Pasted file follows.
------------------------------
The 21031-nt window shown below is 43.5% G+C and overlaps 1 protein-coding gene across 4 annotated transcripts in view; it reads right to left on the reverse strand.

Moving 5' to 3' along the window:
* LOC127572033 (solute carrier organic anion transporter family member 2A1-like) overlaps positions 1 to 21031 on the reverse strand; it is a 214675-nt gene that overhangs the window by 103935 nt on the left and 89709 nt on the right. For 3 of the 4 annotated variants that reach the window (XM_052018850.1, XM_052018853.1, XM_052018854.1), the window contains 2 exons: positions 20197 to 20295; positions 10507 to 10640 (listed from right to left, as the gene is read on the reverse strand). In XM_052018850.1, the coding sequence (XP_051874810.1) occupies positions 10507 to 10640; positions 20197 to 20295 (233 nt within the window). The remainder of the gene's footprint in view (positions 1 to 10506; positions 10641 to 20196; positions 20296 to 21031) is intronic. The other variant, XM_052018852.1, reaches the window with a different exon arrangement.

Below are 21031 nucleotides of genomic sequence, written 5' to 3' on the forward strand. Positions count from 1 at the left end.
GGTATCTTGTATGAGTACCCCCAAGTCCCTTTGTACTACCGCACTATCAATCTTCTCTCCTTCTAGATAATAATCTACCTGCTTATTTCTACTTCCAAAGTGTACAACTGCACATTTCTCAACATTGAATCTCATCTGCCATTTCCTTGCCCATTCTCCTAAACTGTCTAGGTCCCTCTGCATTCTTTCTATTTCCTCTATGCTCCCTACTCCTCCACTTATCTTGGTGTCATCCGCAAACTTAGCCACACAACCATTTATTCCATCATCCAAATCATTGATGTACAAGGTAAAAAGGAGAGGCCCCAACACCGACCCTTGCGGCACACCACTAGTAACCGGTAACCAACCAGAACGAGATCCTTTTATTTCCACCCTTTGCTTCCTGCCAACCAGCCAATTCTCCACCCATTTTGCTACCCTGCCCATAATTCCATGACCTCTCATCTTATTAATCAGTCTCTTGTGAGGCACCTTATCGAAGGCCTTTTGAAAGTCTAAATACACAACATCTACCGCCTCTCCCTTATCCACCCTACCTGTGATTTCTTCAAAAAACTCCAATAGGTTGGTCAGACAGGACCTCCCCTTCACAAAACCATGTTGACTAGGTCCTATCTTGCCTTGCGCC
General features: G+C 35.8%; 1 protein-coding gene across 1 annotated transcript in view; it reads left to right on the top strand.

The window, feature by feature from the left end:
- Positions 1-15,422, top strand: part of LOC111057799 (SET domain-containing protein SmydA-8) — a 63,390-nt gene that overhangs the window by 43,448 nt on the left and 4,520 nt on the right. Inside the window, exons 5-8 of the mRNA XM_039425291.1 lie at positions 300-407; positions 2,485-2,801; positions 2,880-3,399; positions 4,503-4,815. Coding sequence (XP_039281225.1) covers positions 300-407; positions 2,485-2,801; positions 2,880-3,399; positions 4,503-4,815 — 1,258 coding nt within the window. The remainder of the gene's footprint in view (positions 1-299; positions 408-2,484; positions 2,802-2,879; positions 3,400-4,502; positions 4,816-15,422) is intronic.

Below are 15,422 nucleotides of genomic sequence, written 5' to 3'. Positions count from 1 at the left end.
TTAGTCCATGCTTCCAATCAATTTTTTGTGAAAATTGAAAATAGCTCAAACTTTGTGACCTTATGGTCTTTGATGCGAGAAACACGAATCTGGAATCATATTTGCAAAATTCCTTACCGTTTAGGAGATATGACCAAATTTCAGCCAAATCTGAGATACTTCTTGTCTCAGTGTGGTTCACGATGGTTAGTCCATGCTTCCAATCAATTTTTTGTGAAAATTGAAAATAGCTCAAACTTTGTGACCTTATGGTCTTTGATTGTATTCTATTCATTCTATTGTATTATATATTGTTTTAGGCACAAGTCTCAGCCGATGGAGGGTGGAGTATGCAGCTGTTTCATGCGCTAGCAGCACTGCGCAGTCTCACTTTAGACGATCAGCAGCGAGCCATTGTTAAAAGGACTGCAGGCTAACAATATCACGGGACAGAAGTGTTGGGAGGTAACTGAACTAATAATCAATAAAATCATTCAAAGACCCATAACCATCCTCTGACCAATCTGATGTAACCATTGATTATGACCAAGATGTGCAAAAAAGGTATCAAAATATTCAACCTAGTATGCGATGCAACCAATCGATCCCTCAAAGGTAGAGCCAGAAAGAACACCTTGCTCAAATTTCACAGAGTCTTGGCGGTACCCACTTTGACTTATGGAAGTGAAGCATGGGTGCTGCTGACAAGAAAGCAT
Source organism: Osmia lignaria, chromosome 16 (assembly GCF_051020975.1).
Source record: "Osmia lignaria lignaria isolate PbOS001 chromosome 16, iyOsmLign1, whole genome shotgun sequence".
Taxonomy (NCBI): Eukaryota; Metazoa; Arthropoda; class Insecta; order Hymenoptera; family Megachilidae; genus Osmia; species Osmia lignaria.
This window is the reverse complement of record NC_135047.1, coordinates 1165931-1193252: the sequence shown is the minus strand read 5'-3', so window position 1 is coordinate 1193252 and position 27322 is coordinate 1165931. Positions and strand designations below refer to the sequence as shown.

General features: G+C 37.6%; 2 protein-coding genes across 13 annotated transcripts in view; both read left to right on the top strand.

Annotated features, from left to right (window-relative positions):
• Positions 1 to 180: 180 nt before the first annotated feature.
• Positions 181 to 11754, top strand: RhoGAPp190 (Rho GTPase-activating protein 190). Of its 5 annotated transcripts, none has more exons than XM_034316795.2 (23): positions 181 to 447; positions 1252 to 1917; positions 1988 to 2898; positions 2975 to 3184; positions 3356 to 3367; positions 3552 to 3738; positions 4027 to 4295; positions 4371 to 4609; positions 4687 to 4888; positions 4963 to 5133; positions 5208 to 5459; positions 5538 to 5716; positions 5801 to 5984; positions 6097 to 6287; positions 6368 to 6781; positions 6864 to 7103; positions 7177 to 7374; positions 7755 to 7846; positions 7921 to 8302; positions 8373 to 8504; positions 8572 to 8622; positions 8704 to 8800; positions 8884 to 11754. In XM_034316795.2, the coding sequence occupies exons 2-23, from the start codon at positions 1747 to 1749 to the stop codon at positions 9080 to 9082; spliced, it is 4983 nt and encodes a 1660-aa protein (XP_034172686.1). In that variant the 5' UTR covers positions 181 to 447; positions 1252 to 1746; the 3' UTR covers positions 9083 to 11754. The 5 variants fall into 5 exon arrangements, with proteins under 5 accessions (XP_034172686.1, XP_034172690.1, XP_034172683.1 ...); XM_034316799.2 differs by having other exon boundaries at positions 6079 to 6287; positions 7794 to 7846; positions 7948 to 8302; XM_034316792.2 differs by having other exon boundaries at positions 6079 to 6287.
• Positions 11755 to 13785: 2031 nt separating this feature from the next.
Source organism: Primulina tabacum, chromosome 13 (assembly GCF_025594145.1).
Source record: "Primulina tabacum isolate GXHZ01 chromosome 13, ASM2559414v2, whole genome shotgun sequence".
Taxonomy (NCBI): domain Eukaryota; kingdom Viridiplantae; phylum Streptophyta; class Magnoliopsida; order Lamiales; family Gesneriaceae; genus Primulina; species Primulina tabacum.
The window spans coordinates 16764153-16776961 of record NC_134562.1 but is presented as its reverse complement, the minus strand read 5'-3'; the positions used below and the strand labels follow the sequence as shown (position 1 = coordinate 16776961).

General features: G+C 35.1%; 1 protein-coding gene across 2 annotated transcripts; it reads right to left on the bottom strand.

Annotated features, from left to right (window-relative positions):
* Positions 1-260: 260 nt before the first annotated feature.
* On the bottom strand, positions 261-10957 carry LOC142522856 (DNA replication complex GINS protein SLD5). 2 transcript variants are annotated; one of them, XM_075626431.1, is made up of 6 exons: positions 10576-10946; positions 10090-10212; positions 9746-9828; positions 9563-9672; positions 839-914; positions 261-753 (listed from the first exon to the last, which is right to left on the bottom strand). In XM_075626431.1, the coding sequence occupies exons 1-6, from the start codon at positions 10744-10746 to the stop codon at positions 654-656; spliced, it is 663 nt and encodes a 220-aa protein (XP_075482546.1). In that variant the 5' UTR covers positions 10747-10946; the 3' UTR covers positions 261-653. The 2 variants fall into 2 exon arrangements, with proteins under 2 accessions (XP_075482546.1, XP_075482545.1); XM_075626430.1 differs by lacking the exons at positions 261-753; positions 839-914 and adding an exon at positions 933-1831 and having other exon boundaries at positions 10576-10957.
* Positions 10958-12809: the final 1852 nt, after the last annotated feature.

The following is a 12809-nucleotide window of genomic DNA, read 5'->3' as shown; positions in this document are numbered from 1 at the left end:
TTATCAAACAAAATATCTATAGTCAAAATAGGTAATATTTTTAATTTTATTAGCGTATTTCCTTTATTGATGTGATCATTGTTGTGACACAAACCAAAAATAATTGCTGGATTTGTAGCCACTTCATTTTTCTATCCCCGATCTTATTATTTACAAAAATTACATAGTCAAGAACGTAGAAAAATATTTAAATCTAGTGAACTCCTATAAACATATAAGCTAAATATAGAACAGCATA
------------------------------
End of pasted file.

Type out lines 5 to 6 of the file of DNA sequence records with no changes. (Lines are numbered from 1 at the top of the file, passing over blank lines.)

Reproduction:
GGTATCTTGTATGAGTACCCCCAAGTCCCTTTGTACTACCGCACTATCAATCTTCTCTCCTTCTAGATAATAATCTACCTGCTTATTTCTACTTCCAAAGTGTACAACTGCACATTTCTCAACATTGAATCTCATCTGCCATTTCCTTGCCCATTCTCCTAAACTGTCTAGGTCCCTCTGCATTCTTTCTATTTCCTCTATGCTCCCTACTCCTCCACTTATCTTGGTGTCATCCGCAAACTTAGCCACACAACCATTTATTCCATCATCCAAATCATTGATGTACAAGGTAAAAAGGAGAGGCCCCAACACCGACCCTTGCGGCACACCACTAGTAACCGGTAACCAACCAGAACGAGATCCTTTTATTTCCACCCTTTGCTTCCTGCCAACCAGCCAATTCTCCACCCATTTTGCTACCCTGCCCATAATTCCATGACCTCTCATCTTATTAATCAGTCTCTTGTGAGGCACCTTATCGAAGGCCTTTTGAAAGTCTAAATACACAACATCTACCGCCTCTCCCTTATCCACCCTACCTGTGATTTCTTCAAAAAACTCCAATAGGTTGGTCAGACAGGACCTCCCCTTCACAAAACCATGTTGACTAGGTCCTATCTTGCCTTGCGCC
General features: G+C 35.8%; 1 protein-coding gene across 1 annotated transcript in view; it reads left to right on the top strand.